The crisp air is luring consumers back to trails, camping grounds and national parks, teeing up new opportunities for apparel brands and retailers to serve up “gorpcore” essentials.
Coined by The Cut in 2017 as a catchall phrase to describe outdoor-inspired fashion with street appeal, gorpcore is playing a large role in the outdoor apparel category’s growth spurt. In 2018, the outdoor clothing market was valued at approximately $12.7 billion and was forecast to reach a value of $19.6 billion by 2026, Statisa reported.
Indeed, the Great Outdoors is having a moment. The NPD Group reported that the outdoor market generated $6.1 billion in U.S. retail sales in 2020. With hiking, cycling, climbing and trail running being some of the few somewhat safe, socially distanced respites during the pandemic, all signs point to a booming future for outdoor individual sports or activities that can be enjoyed in small groups.
“As consumers have sought ways to be active, outside, and practice social distancing both in their backyards and other outdoor settings, camping, water sports and additional areas of the market experienced year-over-year growth in sales,” NPD stated.
Fashion is capitalizing on the outdoor movement with gorpcore product assortments and marketing campaigns. “Retailers have been quick to capitalize on the Great Outdoors trend, identifying the market as a key opportunity in recent financial statements,” retail analytics firm Edited stated, noting that Kohl’s anticipates “top line growth” for its expanded outdoor active range and that VF Corp has slated outdoor revenue to increase 23-25 percent in the 2022 fiscal year.
The booming outdoor category puts the Wrangler ATG line in an optimal position for expansion, and the brand is swiftly acting with the introduction of two new distribution partners: American sporting goods store chain Academy Sports and Swiss sporting goods retailer Intersport. Specifically, consumers are spending much of their time outdoors fishing—an activity Wrangler is celebrating with its Wrangler Angler collection announced on Investor Day in May. Launching next year, the collection aims to be the go-to apparel choice for fishing garb for men and women.
Performance denim brand Duer is in expansion mode as well. Along with plans to open a new store in California, the brand recently opened a new flagship in Vancouver “transformed into a sensory experience” with a “performance playground” that includes Rad Power bikes and 3D installations built from eucalyptus, recycled plastic bottles, and wood chips.
Gorpcore is the product of blurring lines between outdoor and fashion. Lightweight fabrics, water-repellent technology and stretch are elements of gorpcore’s DNA that also resonate with city commuters.
“Comfort emerges as a priority across core industry players, alongside adjustable and functional elements such as zips, hoods and pockets,” Edited stated.
Meanwhile, fleece jackets, performance leggings, gilets, footwear with heavy tread soles and accessories like water bottles are ways that mass retailers are getting into the gorpcore game.
In March, Madewell partnered with Parks Project, a National Parks conservation organization, to celebrate parks with a wanderlust collection of sustainable tops and accessories. The collection included 100 percent recycled cotton staples for men and women, including a retro Yosemite National Park hooded sweatshirt and T-shirts with graphics that pay homage to Joshua Tree, Saguaro and Zion National Parks. The collection also offered a reusable BPA-free plastic bottle. Each purchase came with a co-branded “Leave it Better” cleanup pack, complete with a biodegradable trash bag and gloves to encourage shoppers to take care of the environment.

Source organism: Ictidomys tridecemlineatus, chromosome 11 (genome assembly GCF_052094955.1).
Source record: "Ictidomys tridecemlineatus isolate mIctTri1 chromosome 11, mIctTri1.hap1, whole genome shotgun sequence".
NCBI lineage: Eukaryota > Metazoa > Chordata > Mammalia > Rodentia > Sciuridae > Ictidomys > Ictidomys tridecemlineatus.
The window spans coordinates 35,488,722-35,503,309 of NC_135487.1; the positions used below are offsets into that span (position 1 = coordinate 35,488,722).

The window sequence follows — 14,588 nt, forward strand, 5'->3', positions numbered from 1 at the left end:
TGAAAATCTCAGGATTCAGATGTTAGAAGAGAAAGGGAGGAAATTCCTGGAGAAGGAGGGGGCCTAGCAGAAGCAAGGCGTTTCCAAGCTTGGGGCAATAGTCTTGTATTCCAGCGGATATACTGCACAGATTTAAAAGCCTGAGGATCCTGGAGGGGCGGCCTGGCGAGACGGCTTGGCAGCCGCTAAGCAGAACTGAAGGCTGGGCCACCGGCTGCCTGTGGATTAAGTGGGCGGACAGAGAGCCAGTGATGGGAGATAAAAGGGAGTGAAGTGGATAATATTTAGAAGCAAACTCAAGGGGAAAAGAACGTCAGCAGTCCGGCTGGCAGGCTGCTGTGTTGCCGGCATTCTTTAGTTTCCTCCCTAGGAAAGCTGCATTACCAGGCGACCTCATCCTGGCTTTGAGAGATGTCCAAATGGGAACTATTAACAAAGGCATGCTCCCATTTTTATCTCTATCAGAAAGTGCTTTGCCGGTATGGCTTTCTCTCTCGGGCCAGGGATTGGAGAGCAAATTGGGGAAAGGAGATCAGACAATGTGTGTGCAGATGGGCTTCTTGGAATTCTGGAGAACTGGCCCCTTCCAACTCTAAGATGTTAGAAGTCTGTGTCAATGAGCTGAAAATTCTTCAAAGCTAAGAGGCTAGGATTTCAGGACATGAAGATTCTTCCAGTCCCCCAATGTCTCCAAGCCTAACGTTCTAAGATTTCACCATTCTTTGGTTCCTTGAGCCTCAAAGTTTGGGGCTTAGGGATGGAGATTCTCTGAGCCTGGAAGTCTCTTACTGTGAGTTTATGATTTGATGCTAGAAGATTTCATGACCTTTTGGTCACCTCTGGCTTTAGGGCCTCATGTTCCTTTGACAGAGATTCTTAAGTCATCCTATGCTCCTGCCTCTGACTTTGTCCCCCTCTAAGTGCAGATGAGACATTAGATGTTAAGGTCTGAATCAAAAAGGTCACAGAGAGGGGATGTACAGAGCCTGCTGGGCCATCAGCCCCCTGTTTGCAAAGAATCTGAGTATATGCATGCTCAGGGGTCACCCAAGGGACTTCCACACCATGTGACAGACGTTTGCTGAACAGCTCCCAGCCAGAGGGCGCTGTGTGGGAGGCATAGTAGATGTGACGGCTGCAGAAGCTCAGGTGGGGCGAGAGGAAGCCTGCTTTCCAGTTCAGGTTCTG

Supporting national parks is among the outdoor themes retailers are using in their gorpcore marketing. Urban Outfitters touted items like Teva sandals and trail shorts in a camping edit earlier this year, while Timberland encouraged consumers to get out and explore on National Boot Day (April 13).
This fall, Lucky Brand debuted “Play for the Parks,” a digital content series featuring Grammy-nominated musician Andrew Bird and Iron & Wine performing acoustic sets inside California’s Yosemite National Park. The campaign included a $25,000 donation by the denim brand to support efforts to preserve national parks.
Other retailers are taking an outdoors-y approach to promote staple items like loungewear. For instance, Fashion Nova “pushed seamless bike shorts and crop tops suitable for ‘a hike and a picnic’ alongside knit sneakers and a bucket hat,” Edited stated.
What’s next for gorpcore
While puffer coats will be a mainstay in fall/winter gorpcore assortments, Edited sees a seaside theme “bubbling up” for Spring/Summer 2022.
For Gen Z, this means bright colors and literal under-the-sea motifs like starfish and shells that harness a vacation vibe. Bermuda shirts, bikinis and swim shorts call for tropical prints, while layered jewelry made with natural materials will introduce an eclectic bohemian look.
For millennials, “look to achieve a middle ground between functional and fashionable, pairing seasonal color palettes and silhouettes with high-performance materials and products,” Edited stated, adding that garments made with quick-drying fabrics will appeal to consumers escaping cities for quieter coastal living.
Preppy classics like Breton tops, chinos and boat shoes—all in a nautical color palette—make up the seaside wardrobe for boomers. “This generation is focused on spending quality time with friends and family, enjoying life’s simple pleasures—nature being top of the list,” Edited stated.